DEAR MISS MONDAY,
“Every time my [family member] comes over on holidays they talk about how dated everything is and needs to be updated. How do I get them to understand about my love for vintage and keep quiet?”
A home without well-crafted furniture, streamlined design, and pre-loved decor? I can’t even imagine it. It’s too horrible.
Although in reality most people do live surrounded by relatively contemporary furniture that likely didn’t need to be darned, de-wobbled, or deeply sanitized before nestling into. Not everyone has a taste (or the constitution) for the stuff. And honestly, thank goodness! That means there’s more for just us!
That being said, I’m sure most of us get why this comment would be hurtful. I know how much time you have invested into searching far and wide for that sofa, that chair, that wallpaper. I know what it takes to peel years of paint off of a 70-year-old armoire and breathe life back into it. I know how many times you had to soak and sun those barkcloth curtains to make them as vibrant as new. Not to mention that our homes are so deeply connected to us. They are filled with things that make us comfortable or happy or remember. We sleep in them, brush our teeth, make our meals. We have birthday parties, meetings, tears, and laughter. And celebrations… Oh, the celebrations! Celebrations like the one that has brought Mr. or Ms. Critical into your doorstep in the first place.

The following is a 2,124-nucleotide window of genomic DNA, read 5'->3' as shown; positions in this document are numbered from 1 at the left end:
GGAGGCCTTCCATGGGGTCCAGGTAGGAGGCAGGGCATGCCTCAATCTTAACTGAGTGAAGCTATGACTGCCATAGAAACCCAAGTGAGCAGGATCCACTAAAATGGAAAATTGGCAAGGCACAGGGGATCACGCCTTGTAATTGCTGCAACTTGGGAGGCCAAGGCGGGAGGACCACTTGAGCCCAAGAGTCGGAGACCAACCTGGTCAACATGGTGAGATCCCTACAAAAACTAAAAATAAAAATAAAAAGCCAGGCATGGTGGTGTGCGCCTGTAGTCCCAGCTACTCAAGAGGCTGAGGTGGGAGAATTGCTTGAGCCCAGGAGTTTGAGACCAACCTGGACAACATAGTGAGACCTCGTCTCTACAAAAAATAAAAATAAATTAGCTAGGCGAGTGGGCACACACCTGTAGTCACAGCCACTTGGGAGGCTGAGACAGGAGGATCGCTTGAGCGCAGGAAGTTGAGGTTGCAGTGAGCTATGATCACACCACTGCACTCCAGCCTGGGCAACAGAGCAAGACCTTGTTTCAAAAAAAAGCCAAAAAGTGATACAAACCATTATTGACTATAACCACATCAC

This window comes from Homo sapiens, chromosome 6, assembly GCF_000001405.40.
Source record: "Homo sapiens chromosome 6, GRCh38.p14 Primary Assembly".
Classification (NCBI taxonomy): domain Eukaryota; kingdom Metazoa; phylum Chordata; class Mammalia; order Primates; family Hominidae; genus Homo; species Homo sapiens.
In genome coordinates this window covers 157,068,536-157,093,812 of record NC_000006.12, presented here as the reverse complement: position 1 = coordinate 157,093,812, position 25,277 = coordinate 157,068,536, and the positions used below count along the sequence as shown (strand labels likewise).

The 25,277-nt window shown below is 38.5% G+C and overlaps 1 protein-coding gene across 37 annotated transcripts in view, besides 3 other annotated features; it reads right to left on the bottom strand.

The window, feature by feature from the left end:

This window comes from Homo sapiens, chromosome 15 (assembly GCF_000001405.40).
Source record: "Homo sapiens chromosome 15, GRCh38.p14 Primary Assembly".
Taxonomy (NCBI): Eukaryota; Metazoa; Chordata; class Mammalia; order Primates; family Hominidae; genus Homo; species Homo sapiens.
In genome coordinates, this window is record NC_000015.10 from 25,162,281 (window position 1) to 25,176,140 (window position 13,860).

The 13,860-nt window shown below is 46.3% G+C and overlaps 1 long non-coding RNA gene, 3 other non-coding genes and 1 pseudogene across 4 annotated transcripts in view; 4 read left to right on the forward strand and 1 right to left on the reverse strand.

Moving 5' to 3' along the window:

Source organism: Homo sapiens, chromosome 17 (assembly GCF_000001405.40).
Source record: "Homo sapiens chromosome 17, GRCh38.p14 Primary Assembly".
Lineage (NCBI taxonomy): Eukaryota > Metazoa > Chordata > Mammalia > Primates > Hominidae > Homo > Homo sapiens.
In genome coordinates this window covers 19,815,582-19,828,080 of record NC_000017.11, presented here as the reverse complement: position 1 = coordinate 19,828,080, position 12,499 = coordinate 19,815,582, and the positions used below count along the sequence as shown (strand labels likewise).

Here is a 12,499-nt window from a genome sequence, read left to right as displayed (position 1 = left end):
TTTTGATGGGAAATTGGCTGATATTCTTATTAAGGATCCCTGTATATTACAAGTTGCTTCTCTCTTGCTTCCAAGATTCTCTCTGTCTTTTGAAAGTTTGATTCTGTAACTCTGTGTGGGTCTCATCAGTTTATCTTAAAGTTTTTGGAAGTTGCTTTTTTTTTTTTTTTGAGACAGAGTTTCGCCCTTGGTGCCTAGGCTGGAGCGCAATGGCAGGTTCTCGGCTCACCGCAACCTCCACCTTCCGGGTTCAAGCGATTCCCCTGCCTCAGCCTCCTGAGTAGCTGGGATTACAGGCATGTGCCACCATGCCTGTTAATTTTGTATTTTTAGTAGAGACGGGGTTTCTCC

But their critique of your painstakingly collected treasures is not necessarily a critique at all. It instead likely comes from a place of surprise or sincere lack of understanding. Diffuse the smack of these comments by sharing your favorite story of how you found one of the prized pieces in your collection. I challenge an opinionated family member to keep their mean-spirited attitude when you tell them about the woman you bought your record player from frenetically telling you stories about San Francisco in the 60s, or the guy at the estate sale that wanted you to have his great aunt’s lambswool coat because it would make her happy to have it worn out on the town. You my be able to buy vintage knock-offs, but you definitely can’t buy that experience from a box store.
One of the things I love most about vintage is it’s history; the hands that have worn soft spots into these objects. Vintage feels connected to something before us and will hopefully be connected to something after. By sharing that with your family member you’ll diffuse an awkward situation and hopefully next Thanksgiving they’ll ask you for another story instead of crinkling their nose at that incredible ceramic flamingo collection.
For the love of vintage,
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